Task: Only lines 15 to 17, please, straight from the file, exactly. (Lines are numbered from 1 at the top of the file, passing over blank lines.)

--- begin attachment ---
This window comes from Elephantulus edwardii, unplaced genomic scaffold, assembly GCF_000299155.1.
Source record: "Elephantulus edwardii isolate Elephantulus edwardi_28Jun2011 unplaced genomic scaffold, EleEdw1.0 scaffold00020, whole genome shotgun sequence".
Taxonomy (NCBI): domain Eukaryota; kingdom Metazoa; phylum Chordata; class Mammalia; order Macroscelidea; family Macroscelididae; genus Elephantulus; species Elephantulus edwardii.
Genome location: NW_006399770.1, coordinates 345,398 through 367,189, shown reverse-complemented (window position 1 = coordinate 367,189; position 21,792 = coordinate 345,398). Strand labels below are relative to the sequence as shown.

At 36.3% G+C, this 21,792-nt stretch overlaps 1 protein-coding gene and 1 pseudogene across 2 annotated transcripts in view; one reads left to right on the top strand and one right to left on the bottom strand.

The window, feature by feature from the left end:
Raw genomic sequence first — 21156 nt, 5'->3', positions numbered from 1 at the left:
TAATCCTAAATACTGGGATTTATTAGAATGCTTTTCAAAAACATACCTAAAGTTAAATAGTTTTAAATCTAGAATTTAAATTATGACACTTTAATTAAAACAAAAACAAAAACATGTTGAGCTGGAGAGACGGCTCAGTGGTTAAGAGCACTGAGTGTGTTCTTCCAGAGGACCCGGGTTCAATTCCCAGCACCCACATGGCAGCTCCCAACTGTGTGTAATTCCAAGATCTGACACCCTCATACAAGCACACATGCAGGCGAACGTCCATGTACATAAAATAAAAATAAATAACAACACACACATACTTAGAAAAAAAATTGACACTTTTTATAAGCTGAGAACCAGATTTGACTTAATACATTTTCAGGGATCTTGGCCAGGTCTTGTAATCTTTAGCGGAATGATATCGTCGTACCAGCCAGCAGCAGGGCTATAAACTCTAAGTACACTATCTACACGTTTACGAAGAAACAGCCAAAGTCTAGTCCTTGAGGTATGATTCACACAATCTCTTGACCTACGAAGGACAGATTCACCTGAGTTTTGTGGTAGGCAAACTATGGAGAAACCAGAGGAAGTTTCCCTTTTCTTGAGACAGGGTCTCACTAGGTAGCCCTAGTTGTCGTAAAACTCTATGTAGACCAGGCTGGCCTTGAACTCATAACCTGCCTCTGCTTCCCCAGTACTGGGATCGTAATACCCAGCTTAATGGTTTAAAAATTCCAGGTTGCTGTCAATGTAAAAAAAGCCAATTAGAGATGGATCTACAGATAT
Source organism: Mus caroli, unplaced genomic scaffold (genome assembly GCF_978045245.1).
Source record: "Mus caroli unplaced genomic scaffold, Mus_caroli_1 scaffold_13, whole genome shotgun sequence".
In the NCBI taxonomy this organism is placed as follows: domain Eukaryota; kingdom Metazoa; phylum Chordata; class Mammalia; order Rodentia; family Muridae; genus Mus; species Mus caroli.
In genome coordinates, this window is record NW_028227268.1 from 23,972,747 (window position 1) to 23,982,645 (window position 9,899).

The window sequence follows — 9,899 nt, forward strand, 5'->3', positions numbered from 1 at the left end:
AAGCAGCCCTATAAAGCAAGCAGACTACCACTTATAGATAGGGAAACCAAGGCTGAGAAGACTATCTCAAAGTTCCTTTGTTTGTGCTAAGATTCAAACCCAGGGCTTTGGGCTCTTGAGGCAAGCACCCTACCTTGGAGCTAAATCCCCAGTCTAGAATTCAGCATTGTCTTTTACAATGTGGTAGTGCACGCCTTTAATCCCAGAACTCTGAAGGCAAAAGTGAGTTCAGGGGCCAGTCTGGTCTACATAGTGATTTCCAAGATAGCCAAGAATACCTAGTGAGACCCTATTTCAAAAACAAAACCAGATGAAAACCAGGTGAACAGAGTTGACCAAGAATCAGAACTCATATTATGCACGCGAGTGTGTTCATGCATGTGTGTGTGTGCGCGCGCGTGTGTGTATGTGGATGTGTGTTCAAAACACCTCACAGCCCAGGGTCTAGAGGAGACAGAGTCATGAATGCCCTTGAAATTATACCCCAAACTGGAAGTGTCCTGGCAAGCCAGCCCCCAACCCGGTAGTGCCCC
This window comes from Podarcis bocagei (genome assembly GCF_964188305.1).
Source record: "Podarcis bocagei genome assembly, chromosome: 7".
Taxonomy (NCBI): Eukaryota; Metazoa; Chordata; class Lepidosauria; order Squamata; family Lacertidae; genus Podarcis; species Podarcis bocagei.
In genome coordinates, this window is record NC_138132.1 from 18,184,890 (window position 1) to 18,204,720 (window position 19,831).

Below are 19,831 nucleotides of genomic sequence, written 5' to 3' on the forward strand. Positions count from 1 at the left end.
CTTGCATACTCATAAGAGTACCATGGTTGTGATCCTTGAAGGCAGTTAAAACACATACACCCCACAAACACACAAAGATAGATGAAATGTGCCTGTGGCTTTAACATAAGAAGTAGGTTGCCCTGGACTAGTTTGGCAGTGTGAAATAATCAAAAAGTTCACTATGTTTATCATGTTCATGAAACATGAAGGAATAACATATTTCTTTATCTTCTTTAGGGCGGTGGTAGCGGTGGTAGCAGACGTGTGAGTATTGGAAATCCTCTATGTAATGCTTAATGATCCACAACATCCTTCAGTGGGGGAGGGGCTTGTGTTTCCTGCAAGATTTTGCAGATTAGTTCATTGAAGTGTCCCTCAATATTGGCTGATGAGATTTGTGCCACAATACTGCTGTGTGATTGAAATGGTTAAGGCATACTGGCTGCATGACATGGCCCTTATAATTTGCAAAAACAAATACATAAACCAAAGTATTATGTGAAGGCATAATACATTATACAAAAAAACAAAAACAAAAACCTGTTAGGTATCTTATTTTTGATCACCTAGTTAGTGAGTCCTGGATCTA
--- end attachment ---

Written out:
This window comes from Podarcis bocagei (genome assembly GCF_964188305.1).
Source record: "Podarcis bocagei genome assembly, chromosome: 7".
Taxonomy (NCBI): Eukaryota; Metazoa; Chordata; class Lepidosauria; order Squamata; family Lacertidae; genus Podarcis; species Podarcis bocagei.